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How did you figure out how to solve these difficult physics problems?

Is it awkward to use "how" twice in the same question?

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    It's not grammatically awkward. Does it mean the same as "How did you solve these difficult physics problems?". Apr 24, 2021 at 4:36
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    It is grammatically correct and stylistically poor. But in conversation, who cares? Right?
    – Lambie
    May 25, 2021 at 14:47
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    @JackO'Flaherty I think it is not quite the same. "How did you solve these difficult physics problems" is asking for the specific method used. "How did you figure out how to solve these difficult physics problems" is asking a question that is one level more abstract -- it is asking about the means by which the method has been discovered (or, more likely, it is a rhetorical question -- wondering at the fact that someone even was able to find such a method).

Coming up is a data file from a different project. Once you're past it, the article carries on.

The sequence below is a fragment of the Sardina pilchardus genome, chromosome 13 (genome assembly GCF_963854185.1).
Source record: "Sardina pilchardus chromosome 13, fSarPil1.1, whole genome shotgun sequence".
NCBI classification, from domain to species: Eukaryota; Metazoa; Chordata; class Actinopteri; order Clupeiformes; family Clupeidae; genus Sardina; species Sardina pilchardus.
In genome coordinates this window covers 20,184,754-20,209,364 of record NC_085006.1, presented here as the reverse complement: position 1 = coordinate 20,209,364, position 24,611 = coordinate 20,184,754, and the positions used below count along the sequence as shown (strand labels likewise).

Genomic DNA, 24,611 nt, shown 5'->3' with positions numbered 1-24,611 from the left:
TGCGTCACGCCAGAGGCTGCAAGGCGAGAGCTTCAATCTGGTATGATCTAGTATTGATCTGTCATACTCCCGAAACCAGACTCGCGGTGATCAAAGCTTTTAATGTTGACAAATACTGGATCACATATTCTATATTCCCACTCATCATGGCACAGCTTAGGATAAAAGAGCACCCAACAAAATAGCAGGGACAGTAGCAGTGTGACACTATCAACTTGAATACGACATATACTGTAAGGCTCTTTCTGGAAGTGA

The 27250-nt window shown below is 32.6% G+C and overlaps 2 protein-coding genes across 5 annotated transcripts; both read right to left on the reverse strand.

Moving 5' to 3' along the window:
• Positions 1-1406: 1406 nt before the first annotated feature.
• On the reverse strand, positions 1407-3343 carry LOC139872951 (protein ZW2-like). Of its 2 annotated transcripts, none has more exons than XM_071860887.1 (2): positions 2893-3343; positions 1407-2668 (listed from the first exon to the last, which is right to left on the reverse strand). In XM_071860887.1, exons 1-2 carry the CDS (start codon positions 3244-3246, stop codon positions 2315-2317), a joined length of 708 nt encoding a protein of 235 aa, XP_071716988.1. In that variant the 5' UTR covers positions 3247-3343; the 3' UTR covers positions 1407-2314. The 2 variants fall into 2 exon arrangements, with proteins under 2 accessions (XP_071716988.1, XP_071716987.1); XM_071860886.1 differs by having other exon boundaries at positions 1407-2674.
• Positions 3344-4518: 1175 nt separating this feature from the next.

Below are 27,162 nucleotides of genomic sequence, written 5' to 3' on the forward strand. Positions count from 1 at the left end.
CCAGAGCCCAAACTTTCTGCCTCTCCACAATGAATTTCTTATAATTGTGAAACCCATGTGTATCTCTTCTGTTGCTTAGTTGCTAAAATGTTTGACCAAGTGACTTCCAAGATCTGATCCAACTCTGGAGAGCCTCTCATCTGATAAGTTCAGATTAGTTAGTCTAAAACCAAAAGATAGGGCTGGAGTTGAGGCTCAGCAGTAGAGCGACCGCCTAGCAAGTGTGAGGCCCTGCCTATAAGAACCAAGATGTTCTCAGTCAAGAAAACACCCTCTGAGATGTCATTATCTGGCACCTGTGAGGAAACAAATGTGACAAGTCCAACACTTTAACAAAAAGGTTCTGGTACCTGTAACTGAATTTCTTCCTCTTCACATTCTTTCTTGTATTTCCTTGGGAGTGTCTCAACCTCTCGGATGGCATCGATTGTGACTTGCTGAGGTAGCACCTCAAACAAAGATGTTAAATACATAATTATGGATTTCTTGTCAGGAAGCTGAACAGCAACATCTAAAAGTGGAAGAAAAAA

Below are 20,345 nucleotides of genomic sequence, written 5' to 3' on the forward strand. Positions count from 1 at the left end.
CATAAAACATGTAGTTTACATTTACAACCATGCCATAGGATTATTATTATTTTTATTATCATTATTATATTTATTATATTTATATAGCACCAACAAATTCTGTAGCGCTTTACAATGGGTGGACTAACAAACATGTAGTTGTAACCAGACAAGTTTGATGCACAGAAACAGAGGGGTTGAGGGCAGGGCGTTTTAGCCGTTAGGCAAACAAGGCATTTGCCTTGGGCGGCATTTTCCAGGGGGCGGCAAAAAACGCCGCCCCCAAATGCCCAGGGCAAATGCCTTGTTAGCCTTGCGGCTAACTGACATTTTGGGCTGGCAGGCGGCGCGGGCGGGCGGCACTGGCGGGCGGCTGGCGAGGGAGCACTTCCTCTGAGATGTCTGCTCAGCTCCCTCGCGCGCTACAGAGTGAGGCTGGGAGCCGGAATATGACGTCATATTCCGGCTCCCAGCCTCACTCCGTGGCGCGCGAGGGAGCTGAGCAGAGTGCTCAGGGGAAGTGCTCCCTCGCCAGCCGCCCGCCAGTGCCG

– Zwuwdz
    Feb 1, 2023 at 23:29

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Yes, it can be grammatically correct, and it is grammatically correct in your example.

There's no rule in grammar that precludes using the same word twice in a sentence or even in sequence, so we have people quite aptly saying things like, "It's alarming that that is what you want," and, "Where she is is what we need to focus on now," in addition to things like, "How did you figure out how to do that?"

In fact, using the same word more than once in a sentence, each time with a different definition, is a literary or rhetorical device called an antanaclasis, an example of which is President Roosevelt saying, "The only thing we have to fear is fear itself." The employment of such devices is an indicator of good wordsmithing.

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